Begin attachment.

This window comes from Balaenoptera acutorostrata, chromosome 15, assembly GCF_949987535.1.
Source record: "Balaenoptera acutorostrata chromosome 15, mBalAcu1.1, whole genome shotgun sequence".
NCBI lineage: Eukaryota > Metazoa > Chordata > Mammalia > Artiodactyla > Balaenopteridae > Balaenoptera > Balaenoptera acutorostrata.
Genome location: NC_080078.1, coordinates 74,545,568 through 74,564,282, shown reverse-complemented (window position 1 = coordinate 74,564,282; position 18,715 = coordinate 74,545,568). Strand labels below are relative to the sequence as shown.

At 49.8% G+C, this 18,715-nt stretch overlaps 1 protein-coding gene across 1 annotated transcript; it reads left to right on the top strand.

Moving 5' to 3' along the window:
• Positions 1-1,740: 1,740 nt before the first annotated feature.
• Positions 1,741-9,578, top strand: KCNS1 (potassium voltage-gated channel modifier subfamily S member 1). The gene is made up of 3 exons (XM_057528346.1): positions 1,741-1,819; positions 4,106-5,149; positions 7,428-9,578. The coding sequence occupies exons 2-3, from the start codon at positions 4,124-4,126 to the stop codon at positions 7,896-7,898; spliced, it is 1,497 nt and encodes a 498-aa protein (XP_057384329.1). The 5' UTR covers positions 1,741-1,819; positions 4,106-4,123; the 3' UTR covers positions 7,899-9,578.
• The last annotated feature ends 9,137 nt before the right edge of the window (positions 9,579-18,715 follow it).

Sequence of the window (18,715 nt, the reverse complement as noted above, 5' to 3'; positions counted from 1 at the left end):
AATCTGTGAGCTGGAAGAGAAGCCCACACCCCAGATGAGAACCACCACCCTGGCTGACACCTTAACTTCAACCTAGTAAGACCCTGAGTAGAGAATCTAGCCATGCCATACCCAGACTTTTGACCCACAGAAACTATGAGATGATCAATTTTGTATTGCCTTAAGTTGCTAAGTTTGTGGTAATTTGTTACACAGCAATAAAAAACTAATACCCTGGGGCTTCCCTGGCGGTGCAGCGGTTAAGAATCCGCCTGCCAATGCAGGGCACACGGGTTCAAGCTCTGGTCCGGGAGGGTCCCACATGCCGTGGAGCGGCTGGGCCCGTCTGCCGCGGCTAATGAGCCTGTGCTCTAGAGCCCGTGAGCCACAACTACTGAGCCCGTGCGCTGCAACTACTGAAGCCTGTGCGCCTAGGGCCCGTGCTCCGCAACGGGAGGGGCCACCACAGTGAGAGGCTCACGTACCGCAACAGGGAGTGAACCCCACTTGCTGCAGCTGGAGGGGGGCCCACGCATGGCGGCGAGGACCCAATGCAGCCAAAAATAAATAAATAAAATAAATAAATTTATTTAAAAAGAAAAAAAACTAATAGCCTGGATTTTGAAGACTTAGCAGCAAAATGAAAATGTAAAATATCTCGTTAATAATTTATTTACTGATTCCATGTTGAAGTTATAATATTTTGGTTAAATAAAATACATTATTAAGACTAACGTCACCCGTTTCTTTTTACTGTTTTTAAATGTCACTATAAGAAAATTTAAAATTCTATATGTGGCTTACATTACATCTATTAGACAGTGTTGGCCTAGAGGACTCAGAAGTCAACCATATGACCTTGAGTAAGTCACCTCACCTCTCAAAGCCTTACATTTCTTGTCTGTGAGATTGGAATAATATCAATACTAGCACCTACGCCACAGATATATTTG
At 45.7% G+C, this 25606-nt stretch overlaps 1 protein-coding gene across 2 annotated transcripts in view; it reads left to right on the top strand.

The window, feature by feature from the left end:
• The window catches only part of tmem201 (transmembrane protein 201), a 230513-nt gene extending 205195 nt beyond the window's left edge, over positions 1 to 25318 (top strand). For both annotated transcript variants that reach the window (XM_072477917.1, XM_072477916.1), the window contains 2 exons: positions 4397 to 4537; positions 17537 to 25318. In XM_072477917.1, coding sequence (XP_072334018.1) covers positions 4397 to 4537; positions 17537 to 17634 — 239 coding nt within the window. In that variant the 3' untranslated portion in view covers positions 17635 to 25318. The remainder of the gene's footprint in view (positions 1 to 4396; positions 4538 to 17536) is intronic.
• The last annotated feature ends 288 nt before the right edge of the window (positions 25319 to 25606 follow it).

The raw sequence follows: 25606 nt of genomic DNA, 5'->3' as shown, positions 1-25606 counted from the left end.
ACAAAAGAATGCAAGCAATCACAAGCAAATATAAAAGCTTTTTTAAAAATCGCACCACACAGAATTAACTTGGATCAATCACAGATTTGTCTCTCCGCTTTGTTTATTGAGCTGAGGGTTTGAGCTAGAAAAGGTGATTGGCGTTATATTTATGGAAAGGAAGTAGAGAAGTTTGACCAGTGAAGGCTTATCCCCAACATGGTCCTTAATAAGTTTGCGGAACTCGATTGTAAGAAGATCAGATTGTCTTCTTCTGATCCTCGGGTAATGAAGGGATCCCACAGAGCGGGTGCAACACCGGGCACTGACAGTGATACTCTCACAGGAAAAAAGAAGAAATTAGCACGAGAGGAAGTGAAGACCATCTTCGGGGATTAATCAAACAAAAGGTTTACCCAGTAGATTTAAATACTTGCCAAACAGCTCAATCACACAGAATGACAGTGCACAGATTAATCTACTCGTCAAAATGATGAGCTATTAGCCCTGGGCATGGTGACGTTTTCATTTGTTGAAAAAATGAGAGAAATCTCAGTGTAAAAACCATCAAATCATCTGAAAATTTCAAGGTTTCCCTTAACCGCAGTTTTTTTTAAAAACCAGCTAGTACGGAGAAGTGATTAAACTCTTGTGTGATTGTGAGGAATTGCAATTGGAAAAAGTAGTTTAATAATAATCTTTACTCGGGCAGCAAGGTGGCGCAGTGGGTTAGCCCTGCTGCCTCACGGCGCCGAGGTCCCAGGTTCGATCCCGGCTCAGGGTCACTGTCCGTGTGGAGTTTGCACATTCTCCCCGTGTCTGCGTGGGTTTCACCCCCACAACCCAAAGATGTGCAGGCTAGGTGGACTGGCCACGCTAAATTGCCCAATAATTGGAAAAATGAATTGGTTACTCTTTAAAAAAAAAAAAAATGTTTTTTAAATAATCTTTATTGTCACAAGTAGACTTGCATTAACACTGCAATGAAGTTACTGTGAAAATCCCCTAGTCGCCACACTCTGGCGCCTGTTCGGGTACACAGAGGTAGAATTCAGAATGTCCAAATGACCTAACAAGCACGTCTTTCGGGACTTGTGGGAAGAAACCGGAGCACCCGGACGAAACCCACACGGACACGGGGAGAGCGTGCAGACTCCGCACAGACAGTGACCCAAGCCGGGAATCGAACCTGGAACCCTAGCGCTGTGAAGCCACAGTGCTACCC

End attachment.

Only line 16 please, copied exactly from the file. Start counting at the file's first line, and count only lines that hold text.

The raw sequence follows: 25606 nt of genomic DNA, 5'->3' as shown, positions 1-25606 counted from the left end.